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Lifespan - a book review by Matthew Romans

An interesting book came out in 2019 called Lifespan: Why We Age - and Why We Don't Have To. The co-authors are David A. Sinclair, PhD, and Matthew D. LaPlante. Sinclair is a tenured professor of genetics at the Blavatnik Institute at Harvard Medical School, and is also the co-director of the Paul F. Glenn Center for the Biology of Aging Research at Harvard. LaPlante is an associate professor of journalistic writing at Utah State University. Dr. Sinclair is best known for his research on genes and small molecules that delay the aging process such as sirtuins ( a class of proteins that influence cellular processes), as well as touting the benefits of supplemental NAD+ (which is a coenzyme that affects hundreds of metabolic processes).

Dr. Sinclair's thesis is that most of us simply accept the fact that aging is inevitable, as is the physical decline that goes along with it. He believes that a great failure of the medical system is that it too often takes a myopic viewpoint, rather than seeing the big picture. At this point aging is still not considered a disease, even though it fits all of the criteria. The medical establishment tends to treat one disease at a time, rather than treating aging as a whole. If measures are taken to treat aging, the rates of individual disease should decrease. The authors believe there is no documented evidence supporting the accepted wisdom that aging and a loss of function are inevitable.

The book is divided into three sections: What We Know (The Past), What We're Learning (The Present), and Where We're Going (The Future). In section one, Dr. Sinclair says that there are two types of information in biology: digital and analog. DNA is digital; it's a reliable way to store and copy information. Your epigenome is analog. These are traits that are heritable, can turn genes on or off, and control the production of proteins in particular cells. According to Dr. Sinclair, "Aging, quite simply, is a loss of information." He also says "Unlike digital, analog information degrades over time....worse still, information is lost as it's copied." This contributes greatly to our quality of life, as well as our lifespan.

In section two, Dr. Sinclair discusses the benefits of doing things that cause a little bit of adversity for our bodies and the importance of cellular stress. He says, "A bit of adversity or cellular stress is good for our epigenome because it stimulates our longevity genes." Specifically mentioned are intermittent fasting, periodic exposure to both heat and cold (such as sitting in a sauna or taking a brisk outdoor walk in the winter), avoiding processed foods and sugars, and exercise. According to Dr. Sinclair, "Exercise, by definition, is the application of stress to our bodies. It raises NAD levels, which in turn activates the survival network, which turns up energy production and forces muscles to grow extra oxygen-carrying capillaries." While he wasn't specifically referencing our exercise protocol, this is what we have been saying at Total Results for years. The authors also make reference to some of the lifestyle practices of people in the so-called Blue Zones, where a significant part of the population lives into their 90s and beyond 100.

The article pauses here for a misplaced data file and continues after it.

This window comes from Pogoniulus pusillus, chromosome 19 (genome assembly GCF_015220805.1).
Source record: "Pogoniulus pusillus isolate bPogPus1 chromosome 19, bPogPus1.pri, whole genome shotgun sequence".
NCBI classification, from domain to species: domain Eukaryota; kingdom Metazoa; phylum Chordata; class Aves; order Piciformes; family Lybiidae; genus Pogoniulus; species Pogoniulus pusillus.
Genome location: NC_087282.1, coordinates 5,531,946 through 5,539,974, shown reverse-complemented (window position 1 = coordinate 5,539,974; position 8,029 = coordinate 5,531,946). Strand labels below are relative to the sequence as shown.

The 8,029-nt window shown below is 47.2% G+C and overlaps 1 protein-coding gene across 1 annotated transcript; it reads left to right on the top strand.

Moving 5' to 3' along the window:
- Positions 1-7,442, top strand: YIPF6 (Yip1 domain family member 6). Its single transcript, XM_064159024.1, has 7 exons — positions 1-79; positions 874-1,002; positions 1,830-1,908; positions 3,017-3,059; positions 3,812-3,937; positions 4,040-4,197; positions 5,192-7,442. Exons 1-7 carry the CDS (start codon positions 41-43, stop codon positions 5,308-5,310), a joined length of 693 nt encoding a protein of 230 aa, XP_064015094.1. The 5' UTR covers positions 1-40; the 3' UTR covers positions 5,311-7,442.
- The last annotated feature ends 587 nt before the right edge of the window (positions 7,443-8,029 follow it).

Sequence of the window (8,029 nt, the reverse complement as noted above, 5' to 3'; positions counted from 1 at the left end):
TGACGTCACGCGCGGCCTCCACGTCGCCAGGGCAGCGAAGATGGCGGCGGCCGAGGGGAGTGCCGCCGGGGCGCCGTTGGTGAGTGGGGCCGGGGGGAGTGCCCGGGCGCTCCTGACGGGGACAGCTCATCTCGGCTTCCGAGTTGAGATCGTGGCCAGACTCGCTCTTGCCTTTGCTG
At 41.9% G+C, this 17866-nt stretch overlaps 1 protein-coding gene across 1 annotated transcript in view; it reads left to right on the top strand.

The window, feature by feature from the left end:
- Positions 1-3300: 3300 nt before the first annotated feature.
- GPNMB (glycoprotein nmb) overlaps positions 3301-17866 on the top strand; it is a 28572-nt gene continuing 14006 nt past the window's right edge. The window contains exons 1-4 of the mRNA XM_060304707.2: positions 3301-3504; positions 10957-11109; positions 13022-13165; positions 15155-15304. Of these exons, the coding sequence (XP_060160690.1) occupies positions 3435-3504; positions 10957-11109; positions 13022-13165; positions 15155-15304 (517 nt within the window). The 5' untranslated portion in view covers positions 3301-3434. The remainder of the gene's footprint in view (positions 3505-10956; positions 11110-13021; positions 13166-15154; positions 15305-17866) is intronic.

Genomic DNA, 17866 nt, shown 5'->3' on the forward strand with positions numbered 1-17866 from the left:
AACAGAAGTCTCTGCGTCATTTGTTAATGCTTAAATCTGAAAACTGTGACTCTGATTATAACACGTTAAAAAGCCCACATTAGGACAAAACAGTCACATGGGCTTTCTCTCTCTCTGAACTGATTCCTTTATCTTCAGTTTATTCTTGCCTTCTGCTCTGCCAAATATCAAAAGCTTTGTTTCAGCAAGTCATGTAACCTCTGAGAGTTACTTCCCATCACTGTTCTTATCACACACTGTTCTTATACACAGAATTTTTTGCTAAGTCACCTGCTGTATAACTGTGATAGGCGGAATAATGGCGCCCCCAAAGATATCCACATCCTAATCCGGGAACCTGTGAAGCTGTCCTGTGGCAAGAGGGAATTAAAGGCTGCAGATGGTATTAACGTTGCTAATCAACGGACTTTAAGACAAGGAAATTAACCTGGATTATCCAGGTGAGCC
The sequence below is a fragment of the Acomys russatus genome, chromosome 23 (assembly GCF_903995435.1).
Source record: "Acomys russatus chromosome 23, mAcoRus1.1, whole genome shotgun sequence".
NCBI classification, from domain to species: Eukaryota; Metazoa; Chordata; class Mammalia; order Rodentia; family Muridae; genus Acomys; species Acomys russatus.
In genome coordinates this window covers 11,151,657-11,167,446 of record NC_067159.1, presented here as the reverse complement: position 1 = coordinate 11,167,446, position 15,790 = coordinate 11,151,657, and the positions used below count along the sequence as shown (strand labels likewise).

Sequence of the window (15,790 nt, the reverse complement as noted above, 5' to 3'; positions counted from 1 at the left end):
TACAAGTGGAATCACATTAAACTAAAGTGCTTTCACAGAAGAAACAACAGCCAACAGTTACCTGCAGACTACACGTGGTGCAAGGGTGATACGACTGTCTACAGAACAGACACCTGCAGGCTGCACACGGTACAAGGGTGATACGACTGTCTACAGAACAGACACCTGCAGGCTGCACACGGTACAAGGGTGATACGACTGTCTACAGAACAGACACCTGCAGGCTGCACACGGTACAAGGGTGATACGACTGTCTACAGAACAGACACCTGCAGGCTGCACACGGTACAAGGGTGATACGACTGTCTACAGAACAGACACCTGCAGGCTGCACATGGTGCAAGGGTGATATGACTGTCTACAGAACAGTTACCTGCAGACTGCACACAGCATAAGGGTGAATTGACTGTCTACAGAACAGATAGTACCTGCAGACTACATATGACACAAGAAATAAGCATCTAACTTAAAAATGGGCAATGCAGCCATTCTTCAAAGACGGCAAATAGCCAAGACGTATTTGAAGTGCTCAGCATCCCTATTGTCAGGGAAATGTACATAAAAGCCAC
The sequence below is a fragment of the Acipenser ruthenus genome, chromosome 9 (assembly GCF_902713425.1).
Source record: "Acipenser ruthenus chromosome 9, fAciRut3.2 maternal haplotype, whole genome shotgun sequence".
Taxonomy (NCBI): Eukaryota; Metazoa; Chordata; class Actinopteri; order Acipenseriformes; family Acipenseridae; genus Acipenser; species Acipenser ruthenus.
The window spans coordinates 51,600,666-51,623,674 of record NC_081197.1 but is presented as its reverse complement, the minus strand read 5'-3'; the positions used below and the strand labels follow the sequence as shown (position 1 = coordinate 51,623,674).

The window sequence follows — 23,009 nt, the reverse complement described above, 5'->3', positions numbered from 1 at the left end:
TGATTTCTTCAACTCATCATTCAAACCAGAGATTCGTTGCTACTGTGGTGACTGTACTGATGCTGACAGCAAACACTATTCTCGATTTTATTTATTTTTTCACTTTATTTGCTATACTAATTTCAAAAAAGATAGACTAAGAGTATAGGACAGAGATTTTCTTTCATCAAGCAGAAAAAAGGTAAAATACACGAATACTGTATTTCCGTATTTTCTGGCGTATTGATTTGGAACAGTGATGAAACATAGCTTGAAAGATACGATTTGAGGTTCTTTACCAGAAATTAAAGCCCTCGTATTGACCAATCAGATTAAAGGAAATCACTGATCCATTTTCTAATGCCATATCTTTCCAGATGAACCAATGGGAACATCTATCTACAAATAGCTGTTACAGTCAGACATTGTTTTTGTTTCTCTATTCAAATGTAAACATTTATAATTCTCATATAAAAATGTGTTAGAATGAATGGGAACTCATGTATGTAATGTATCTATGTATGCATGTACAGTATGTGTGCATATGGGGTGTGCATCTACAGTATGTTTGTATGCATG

In the third section of the book, Dr. Sinclair discusses what may come in the future. While the average life expectancy in the developed world is around 80 years, he believes that reaching the age of 100, 120, or beyond is not out of the realm of possibility in the near future. One reason for this, Dr. Sinclair says, is that "...every day the odds increase that even more effective molecule or gene therapy will be discovered&" Later in this section, questions are asked about where the planet is headed and how large a population the earth can reasonably sustain. There are reasons for optimism as well as reasons for concern, and he does an excellent job of mentioning some potential unintended consequences of a longer lifespan, certainly from an economic and ethical point of view.

I agree with the book's sentiment that we as individuals have the power to improve our quality of life and increase our lifespan. We need to take control and not wait for someone else to do it for us. While it may seem crazy to think that 100 or 120 can be the new 80, as Dr. Sinclair points out, people thought the Wright Brothers were nuts before they actually took flight. All the things that can improve our quality of life and maintain our functional independence are within our grasp. To illustrate this point, I will end with a quote from Dr. Sinclair himself: "Spend a day in a nursing home every few days like my wife does. Go feed people who can't chew. Wipe their bottoms. Bathe them with a sponge. Watch as they struggle to remember where they are and who they are. When you are done, I think you will agree that it would be negligent and cruel for you not to do what you can to combat your own age-related deterioration."

Posted February 07, 2020 by Tim Rankin